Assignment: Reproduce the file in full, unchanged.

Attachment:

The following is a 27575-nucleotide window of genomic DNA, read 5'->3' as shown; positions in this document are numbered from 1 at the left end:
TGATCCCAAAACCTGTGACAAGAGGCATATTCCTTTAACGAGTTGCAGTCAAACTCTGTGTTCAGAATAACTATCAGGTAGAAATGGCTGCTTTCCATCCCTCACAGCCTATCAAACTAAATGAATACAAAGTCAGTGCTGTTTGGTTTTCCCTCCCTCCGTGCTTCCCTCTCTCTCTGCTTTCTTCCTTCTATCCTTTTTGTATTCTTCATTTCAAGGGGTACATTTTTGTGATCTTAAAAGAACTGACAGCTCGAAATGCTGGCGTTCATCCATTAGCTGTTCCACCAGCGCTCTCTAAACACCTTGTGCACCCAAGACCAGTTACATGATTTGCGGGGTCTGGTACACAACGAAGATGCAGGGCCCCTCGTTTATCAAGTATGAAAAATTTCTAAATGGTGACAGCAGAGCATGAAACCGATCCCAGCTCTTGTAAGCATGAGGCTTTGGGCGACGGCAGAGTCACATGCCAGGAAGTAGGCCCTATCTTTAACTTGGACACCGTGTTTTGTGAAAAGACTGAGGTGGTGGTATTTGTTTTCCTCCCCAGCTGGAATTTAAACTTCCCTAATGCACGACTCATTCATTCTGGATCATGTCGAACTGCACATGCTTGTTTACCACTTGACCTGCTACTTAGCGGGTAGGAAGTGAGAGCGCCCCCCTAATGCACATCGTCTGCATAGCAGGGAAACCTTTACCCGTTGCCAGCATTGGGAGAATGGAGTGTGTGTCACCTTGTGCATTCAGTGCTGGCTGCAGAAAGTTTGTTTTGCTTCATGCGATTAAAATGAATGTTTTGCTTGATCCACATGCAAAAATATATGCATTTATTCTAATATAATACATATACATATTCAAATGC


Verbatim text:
The following is a 27575-nucleotide window of genomic DNA, read 5'->3' as shown; positions in this document are numbered from 1 at the left end:
TGATCCCAAAACCTGTGACAAGAGGCATATTCCTTTAACGAGTTGCAGTCAAACTCTGTGTTCAGAATAACTATCAGGTAGAAATGGCTGCTTTCCATCCCTCACAGCCTATCAAACTAAATGAATACAAAGTCAGTGCTGTTTGGTTTTCCCTCCCTCCGTGCTTCCCTCTCTCTCTGCTTTCTTCCTTCTATCCTTTTTGTATTCTTCATTTCAAGGGGTACATTTTTGTGATCTTAAAAGAACTGACAGCTCGAAATGCTGGCGTTCATCCATTAGCTGTTCCACCAGCGCTCTCTAAACACCTTGTGCACCCAAGACCAGTTACATGATTTGCGGGGTCTGGTACACAACGAAGATGCAGGGCCCCTCGTTTATCAAGTATGAAAAATTTCTAAATGGTGACAGCAGAGCATGAAACCGATCCCAGCTCTTGTAAGCATGAGGCTTTGGGCGACGGCAGAGTCACATGCCAGGAAGTAGGCCCTATCTTTAACTTGGACACCGTGTTTTGTGAAAAGACTGAGGTGGTGGTATTTGTTTTCCTCCCCAGCTGGAATTTAAACTTCCCTAATGCACGACTCATTCATTCTGGATCATGTCGAACTGCACATGCTTGTTTACCACTTGACCTGCTACTTAGCGGGTAGGAAGTGAGAGCGCCCCCCTAATGCACATCGTCTGCATAGCAGGGAAACCTTTACCCGTTGCCAGCATTGGGAGAATGGAGTGTGTGTCACCTTGTGCATTCAGTGCTGGCTGCAGAAAGTTTGTTTTGCTTCATGCGATTAAAATGAATGTTTTGCTTGATCCACATGCAAAAATATATGCATTTATTCTAATATAATACATATACATATTCAAATGC